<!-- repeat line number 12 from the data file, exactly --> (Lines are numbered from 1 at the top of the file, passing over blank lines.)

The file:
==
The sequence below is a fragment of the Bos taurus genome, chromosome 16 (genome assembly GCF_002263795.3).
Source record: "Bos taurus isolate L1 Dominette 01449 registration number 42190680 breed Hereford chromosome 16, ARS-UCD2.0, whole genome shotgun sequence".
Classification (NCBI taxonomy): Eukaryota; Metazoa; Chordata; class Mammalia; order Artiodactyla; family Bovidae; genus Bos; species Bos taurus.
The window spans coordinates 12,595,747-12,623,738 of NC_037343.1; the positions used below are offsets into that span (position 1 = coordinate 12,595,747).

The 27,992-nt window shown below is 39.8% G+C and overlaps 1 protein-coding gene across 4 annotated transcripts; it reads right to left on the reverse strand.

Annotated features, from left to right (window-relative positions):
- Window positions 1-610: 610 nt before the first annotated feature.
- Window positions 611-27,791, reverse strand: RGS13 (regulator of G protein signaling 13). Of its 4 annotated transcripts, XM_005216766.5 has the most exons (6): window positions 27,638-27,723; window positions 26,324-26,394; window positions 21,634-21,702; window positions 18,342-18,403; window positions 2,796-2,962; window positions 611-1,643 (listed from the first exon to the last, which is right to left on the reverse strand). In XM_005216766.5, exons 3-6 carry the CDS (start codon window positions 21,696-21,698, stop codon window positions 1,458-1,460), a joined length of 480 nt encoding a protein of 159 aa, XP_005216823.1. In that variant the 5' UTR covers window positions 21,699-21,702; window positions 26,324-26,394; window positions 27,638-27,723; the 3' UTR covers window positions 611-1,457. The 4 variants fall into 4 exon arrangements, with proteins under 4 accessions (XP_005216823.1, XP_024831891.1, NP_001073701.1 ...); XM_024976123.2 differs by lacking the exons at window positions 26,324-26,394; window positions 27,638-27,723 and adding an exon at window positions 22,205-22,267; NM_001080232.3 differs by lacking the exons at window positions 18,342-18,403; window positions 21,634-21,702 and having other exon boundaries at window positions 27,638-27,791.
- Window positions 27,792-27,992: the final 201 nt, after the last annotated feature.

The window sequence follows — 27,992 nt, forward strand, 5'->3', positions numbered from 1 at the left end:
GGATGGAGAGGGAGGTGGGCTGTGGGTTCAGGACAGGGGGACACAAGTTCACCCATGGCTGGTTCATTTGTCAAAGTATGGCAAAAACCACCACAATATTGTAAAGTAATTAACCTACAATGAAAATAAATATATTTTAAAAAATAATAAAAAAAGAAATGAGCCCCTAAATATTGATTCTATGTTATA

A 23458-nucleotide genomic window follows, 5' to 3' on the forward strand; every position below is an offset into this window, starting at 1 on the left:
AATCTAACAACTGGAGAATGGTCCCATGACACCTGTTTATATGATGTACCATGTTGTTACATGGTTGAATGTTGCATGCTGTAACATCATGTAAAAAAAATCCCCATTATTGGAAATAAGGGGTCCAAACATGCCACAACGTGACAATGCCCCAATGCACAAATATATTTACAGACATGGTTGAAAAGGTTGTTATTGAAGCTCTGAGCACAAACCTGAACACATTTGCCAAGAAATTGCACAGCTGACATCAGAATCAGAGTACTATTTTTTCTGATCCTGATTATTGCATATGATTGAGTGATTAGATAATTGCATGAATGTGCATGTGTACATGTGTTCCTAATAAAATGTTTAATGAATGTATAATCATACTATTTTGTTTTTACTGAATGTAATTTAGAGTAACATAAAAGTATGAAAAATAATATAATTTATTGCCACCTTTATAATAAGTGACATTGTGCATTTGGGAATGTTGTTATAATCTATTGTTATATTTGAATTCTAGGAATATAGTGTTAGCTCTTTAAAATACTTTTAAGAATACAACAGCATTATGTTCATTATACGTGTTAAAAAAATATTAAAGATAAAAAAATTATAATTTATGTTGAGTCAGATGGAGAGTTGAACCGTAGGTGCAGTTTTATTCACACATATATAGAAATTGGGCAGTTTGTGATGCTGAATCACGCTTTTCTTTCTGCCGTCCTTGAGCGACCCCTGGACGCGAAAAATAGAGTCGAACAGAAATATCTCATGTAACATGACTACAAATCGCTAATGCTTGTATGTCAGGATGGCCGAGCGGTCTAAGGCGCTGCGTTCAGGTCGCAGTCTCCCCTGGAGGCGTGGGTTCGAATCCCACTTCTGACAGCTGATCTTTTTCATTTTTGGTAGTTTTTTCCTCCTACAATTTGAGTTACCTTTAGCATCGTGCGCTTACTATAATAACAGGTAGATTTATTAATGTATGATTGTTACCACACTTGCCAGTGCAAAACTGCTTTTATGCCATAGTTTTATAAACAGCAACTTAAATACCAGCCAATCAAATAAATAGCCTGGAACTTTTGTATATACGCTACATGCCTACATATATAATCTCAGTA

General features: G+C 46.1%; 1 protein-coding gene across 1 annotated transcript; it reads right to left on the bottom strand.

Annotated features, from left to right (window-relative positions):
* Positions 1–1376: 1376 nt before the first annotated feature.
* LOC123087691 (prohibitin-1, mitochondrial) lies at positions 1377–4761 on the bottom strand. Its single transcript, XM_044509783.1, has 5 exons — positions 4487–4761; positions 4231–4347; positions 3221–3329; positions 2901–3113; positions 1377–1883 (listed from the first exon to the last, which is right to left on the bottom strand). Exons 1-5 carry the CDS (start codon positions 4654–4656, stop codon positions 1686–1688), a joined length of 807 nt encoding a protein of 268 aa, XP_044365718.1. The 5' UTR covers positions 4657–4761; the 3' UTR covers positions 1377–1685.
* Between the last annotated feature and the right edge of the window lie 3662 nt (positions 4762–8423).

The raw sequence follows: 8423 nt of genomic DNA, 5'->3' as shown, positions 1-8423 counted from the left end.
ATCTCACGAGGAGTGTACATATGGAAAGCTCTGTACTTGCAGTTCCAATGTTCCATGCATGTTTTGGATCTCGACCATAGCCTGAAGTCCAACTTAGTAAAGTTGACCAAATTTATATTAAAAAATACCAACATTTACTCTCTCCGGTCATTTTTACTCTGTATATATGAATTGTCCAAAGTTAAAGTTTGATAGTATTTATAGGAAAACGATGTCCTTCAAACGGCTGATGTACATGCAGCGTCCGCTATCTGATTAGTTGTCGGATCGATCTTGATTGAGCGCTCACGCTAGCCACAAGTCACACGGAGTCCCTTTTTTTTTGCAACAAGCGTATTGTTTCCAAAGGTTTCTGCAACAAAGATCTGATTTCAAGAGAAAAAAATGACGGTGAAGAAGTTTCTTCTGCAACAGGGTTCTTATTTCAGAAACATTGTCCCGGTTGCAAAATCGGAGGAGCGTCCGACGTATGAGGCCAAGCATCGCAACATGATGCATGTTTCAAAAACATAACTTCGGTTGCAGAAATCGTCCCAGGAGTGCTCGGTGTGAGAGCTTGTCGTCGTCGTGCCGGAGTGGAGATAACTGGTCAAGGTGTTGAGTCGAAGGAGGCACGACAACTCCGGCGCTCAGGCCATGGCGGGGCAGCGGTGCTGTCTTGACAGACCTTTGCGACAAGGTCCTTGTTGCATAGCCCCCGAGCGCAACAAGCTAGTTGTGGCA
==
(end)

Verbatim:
A 23458-nucleotide genomic window follows, 5' to 3' on the forward strand; every position below is an offset into this window, starting at 1 on the left: